Carrickgollogan / Carrickgolloghan (Carraig Uallacháin – “Rock of Uallacháin”), (276m / 906ft) commonly aka Kathy / Katty Gallagher, is a distinctive hill overlooking the Vale of Shanganagh. The upper slopes comprise a mixture of heathland and commercial forestry, an ideal habitat for badgers, rabbits and a wide variety of birds.
The predominantly quartzite summit is topped by the tall C19th flue chimney of the old Ballycorus leadmines, commanding magnificent views and visible for miles around. (Photo by Joe King)
The old Ballycorus leadmines, excavated intermittently both above and below ground from c.1807 to c.1865, were served by a number of buildings. A vein of silver was discovered in 1943, but production was limited. Until 1913 the complex continued to process lead from other mines (especially ore from Luganure near Glendalough, which was transported by train from Rathdrum to Shankill station and brought to Ballycorus on horse-drawn carts). The smelting furnaces were connected by a 2km-long stone flue up the side of the hill to the tall chimney at the top.
The flue can be explored on foot, although the chimney itself is unsafe. Some of the structures are still in industrial or residential use. There are high concentrations of lead waste.
Shanganagh (Shankill & Environs)
Shanganagh / Shangannagh (“a place abounding in ants”) is an old term; “the name should be accented on the first syllable, the other two being pronounced very short“, according to Weston St John Joyce (1905), who claims that “The Vale of Shanganagh” includes all the districts between Carrickgollogan / Katty Gallagher and the seashore.
Writing in the Irish Naturalists’ Journal in October 1934, S Holohan and RJ O’Connor defined the Vale as bounded by Killiney Hill, the Dublin Mountains and the Scalp, but this seems excessive. The term Shanganagh is often used almost interchangeably with Shankill (Sean Chill / Choill – “Old Church / Woods”); although both names refer to specific townlands, they have also been applied over the years to the other parts of the broad surrounding area.
“The Vale of Shanganagh” is also definable as the catchment area of the lower Shanganagh River system, including the southern (main) branch, aka the Loughlinstown River, and the Brides Glen Stream, which merge near Cherrywood and enter the Irish Sea on Killiney Strand, and Crinken Stream, which flows through Rathmichael.
Nowadays divided by the N11 / M11 and the southeastern extension of the M50, the broad area includes the districts of Ballycorus, Rathmichael, Loughlinstown and Shankill. There are several interesting antiquities in the area, including Standing Stones, ruined churches and castles.
By the early 13th the whole area was controlled by the Church, and in 1230 Archbishop Luke ordered the local forests to be felled.
Shankill Castle, built by Archbishop Henry de Loundres c.1228, was a Manor House of considerable importance, where successive prelates occasionally resided and their Seneschals presided over a Court to judge local crimes, including several murders and thefts (in at least one case of trial by duel or single combat, the defendant slew his accuser). Around the castle were 17 tenements and a church that may have given the district its name. The land was farmed by betaghs / villeins and free tenants.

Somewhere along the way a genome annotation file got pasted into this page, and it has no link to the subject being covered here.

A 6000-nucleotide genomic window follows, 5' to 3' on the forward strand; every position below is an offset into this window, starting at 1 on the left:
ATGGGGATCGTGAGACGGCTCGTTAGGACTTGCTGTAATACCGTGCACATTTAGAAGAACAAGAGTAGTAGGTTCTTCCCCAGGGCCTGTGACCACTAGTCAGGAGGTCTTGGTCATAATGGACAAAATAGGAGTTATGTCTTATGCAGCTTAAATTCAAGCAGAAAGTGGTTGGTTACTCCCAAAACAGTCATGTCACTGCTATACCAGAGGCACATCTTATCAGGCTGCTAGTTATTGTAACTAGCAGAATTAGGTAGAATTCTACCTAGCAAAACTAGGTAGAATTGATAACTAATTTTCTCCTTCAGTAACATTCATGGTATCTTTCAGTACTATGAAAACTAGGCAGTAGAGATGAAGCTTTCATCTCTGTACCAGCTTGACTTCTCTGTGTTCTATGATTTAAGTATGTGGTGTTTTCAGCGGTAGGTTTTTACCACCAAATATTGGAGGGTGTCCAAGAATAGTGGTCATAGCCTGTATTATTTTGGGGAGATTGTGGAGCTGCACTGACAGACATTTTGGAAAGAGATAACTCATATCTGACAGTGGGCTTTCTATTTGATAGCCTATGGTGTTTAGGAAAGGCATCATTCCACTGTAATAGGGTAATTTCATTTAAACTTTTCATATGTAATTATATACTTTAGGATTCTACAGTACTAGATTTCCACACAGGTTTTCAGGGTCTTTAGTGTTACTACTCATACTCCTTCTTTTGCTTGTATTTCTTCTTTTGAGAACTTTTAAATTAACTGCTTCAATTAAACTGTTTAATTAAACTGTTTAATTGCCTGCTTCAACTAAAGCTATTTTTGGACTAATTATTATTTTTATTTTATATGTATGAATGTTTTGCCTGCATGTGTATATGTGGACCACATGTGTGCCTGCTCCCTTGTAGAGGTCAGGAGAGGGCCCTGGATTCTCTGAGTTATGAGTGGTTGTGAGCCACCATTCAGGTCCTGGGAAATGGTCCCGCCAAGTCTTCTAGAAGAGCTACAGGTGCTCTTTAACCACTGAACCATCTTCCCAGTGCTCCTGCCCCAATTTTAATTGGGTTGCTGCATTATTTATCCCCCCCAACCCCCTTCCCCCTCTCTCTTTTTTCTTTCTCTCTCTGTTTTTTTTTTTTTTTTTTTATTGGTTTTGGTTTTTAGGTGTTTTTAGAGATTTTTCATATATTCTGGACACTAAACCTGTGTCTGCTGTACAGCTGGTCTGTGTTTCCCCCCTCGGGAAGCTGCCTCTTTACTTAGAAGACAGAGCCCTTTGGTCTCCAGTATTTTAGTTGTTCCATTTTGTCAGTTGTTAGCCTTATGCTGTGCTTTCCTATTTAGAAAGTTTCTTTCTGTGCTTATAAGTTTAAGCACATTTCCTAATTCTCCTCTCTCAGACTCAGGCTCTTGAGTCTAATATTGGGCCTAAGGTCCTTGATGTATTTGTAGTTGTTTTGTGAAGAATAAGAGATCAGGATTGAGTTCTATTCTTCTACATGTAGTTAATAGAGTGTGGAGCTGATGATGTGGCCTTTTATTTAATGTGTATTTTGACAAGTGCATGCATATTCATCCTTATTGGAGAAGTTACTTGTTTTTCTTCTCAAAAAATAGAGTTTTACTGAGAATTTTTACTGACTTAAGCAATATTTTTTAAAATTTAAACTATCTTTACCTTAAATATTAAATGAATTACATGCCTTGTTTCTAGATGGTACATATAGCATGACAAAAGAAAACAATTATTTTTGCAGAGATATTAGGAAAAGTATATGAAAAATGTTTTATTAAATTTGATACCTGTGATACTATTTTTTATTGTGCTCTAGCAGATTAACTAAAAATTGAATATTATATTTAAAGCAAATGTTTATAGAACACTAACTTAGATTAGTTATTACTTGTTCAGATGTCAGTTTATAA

The medieval Manor of Shankill at one time embraced Powerscourt and Dalkey, but was gradually subdivided, and what remained was divided into two townlands called Shankill and Rathmichael.
A district to the east of the manor, known as Rathsalchan & Kiltuck, was under the Priory of the Holy Trinity; while another, the Seigniory of Shanganagh, was controlled by the Vicars-Choral of St. Patrick’s Cathedral, who came to own both.
During the early C14th Bruce Wars, the entire area was laid waste by marauding Wicklow clansmen. Fifty years later the area was garrisoned and leased to “stout English yeomen skilled in the use of arms and able and willing to defend their property by force“.
During the C15th and C16th, the Lawless and Walsh families vied for power and built defensive structures throughout the area. The last Lawless clung on to his reduced property until his death in 1795.
The 1641 Rebellion and the Wars of the Three Kingdoms saw violence flare throughout the area.
In 1659 King Charles II granted a large estate at Loughlinstown to his Attorney General for Ireland, Sir William Domvile, whose descendants acquired further tracts of land in the vicinity.
Shanganagh Castle was originally built in 1408 by the Lawless family from Ballycorus, but they were supplanted by theWalsh family of Carrickmines, who inhabited it as tenants until 1763, when a fire destroyed the old building and the Domvilles built a new mansion of the same name at the southern end of their estate.